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Dan is the founder of Rectangular Software, an independent UK software company that provides development services and builds its own mobile and web applications. Dan has over a decade of experience in the software industry, building a wide variety of systems including casino, poker and spread-betting platforms, mobile applications, e-commerce websites, and network security software. His other programming interests include artificial intelligence, particularly evolutionary computation, and functional programming in Haskell. He has authored, or contributed to, a number of open source Java projects. Dan has posted 34 posts at DZone. You can read more from them at their website. View Full User Profile

Google Skynet

05.23.2013
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Google policy is to get right up to the creepy line and not cross it.

These are the words of former Google CEO Eric Schmidt, speaking to The Atlantic in October 2010.

We don’t need you to type at all. We know where you are. We know where you’ve been. We can more or less know what you’re thinking about.

This was two and a half years ago. Today Google is so far over the creepy line it can’t even see the line any more. The problem is not so much individual Google products but the way in which the vast data from all these disparate services is combined to build a very detailed profile of you. Not just what you do on Google sites but also any other site you visit that includes Google’s +1, Adsense or Analytics JavaScript (including this one). Google can read every e-mail you send and receive, it knows everything you search for online and knows pretty much every website you ever visit. It knows where you are, where you’ve been and probably with whom. Google knows more about you than your mother does and with Google+ it’s all neatly connected to your real identity.

I’ve so far avoided signing up for Google+ but it’s increasingly difficult to ignore, particularly as an Android developer, as it’s becoming more tightly integrated into everything that Google does. It’s the keystone of Google’s anti-privacy agenda. When the time comes for the last remnants of the human race to send an Austrian-accented cyborg back in time to thwart the rise of the machines, its target will be the architects of Google+.

The privacy implications are not the only issue. Most users perceive Google’s search results to represent some sort of objective truth, with links ranked only by their relevance to the search query, but in fact each user is served personalised results. If you and I both search for information on some contentious political topic, Google won’t necessarily give us the same response; it will show us each what it thinks we want to see based on its profiling of us.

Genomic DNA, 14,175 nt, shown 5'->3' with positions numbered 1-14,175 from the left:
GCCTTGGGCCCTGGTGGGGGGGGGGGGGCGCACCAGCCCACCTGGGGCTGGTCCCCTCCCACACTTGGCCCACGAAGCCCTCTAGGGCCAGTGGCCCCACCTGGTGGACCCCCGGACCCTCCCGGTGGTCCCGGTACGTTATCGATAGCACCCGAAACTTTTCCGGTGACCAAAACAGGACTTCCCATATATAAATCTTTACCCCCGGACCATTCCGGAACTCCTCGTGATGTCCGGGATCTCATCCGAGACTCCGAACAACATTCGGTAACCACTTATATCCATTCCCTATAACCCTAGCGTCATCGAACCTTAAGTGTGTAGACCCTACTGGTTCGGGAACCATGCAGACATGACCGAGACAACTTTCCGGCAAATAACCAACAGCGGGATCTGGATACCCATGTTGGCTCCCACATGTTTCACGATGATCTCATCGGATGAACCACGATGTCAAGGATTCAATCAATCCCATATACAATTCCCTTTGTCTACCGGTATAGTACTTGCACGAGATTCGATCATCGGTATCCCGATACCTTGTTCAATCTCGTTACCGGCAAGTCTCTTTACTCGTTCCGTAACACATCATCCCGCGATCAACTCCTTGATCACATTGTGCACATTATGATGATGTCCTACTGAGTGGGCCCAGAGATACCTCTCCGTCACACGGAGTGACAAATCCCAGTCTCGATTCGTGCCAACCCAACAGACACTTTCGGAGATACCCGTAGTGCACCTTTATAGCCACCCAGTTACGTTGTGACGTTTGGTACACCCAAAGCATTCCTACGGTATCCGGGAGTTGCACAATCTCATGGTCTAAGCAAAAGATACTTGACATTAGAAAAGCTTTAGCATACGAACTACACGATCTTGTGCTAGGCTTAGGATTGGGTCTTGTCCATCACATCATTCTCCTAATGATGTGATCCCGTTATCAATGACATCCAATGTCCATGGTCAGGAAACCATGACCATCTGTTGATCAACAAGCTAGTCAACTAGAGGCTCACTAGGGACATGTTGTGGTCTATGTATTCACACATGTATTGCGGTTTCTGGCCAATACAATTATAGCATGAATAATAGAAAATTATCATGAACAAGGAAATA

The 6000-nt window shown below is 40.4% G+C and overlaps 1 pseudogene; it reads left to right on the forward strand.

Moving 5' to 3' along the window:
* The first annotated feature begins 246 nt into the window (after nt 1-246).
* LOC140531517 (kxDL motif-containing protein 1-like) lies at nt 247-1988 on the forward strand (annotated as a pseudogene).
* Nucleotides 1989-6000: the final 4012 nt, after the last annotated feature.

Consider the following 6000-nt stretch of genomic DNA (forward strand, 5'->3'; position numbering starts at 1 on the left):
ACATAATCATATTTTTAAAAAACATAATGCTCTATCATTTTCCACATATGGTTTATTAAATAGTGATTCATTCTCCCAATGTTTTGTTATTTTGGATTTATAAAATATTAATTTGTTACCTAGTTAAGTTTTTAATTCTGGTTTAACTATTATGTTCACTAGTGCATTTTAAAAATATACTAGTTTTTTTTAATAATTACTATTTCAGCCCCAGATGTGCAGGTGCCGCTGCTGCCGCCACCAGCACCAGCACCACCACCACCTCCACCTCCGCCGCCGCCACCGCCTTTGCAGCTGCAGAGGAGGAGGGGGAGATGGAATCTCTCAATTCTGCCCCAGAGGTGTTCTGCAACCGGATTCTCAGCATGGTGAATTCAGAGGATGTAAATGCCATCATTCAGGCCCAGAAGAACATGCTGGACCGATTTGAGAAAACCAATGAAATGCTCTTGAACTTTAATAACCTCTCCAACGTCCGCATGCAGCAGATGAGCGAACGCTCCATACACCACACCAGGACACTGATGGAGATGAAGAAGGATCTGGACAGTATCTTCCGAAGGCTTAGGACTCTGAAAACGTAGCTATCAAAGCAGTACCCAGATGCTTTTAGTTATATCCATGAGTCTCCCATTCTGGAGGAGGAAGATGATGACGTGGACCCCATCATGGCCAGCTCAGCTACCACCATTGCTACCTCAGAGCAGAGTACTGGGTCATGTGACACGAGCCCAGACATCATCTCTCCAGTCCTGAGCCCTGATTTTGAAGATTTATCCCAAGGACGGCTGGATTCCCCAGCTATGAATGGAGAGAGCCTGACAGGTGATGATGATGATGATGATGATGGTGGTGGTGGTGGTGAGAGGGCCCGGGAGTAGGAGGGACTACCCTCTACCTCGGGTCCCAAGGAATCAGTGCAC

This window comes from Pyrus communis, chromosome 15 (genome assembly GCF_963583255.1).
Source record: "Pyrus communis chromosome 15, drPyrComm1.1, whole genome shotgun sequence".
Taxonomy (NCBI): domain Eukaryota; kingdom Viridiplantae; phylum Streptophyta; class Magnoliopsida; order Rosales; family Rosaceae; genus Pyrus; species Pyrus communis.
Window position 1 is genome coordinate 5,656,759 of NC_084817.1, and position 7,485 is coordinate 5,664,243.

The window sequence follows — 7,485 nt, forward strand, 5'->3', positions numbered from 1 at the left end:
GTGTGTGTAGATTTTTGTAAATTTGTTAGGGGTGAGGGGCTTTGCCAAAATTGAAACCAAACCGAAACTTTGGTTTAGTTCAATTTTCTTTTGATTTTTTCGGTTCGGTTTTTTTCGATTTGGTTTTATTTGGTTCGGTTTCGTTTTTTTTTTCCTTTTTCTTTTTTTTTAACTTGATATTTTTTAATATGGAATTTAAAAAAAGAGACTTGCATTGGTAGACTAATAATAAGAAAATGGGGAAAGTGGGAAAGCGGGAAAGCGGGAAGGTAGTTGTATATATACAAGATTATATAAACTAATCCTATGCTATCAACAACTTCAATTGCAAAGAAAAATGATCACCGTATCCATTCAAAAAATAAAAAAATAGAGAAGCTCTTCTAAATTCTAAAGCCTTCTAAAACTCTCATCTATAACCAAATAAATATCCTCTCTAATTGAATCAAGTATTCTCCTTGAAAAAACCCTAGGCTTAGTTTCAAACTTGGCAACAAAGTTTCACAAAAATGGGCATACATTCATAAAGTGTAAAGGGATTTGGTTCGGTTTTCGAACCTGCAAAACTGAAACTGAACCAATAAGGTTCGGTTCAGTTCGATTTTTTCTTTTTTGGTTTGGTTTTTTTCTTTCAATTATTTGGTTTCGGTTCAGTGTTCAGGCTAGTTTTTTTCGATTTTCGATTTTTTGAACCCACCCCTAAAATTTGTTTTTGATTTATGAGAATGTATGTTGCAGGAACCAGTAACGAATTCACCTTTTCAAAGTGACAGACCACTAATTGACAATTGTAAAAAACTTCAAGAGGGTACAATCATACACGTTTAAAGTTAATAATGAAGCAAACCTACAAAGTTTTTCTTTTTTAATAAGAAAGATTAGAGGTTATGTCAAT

In his Google I/O Q&A, Google CEO Larry Page dismissed concerns over the implications of this profiling:

[Audience member]: Most of my opinion, I can trace back to a Google search. As search becomes more and more personalized, and predictive, I worry that it informs my world view and rules out the possibility of some other serendipitous discovery. Any comment on that?

[Page]: People have a lot of concern about that – I’m totally not worried about that at all.

Personally, I don’t like Google’s all-encompassing vision. It’s not the only company that employs such methods but I can easily ignore the likes of Facebook and Bing as I don’t use them. Google is everywhere.

Spurred more by the closure of Google Reader than anything else, a couple of months ago I began to consider alternatives to relying on the benevolence of one omniscient company for the services I use every day.

The first thing to go was GMail. E-mail is important enough to be worth paying for so I signed-up with FastMail (now owned by Opera), which offers an ad-free service from $4.95 per year. It has a refined web interface, IMAP access, and a simple way to import your existing messages from GMail.

I eventually replaced Google Reader with The Old Reader and for search I’m now using DuckDuckGo, which promises not to track its users or filter search results. DuckDuckGo doesn’t quite match Google in terms of the freshness or depth of its results but it’s fast and has some useful features. On DuckDuckGo’s recommendation I also installed Ghostery for Opera to block Google and others’ attempts to track me on third-party sites. I’ve removed the Google +1 buttons from this blog and will be looking for more privacy-friendly alternatives to Google Analytics and Adsense (both of which would be useless anyway if everybody is driven to use the likes of Ghostery).

I’m not giving up on Google entirely, I just prefer to keep it at arm’s length. I’ll still be developing for Android (for which there were many very welcome developer announcements at I/O yesterday) and no doubt I’ll continue to use some of its other services.



Published at DZone with permission of its author, Dan Dyer. (source)

(Note: Opinions expressed in this article and its replies are the opinions of their respective authors and not those of DZone, Inc.)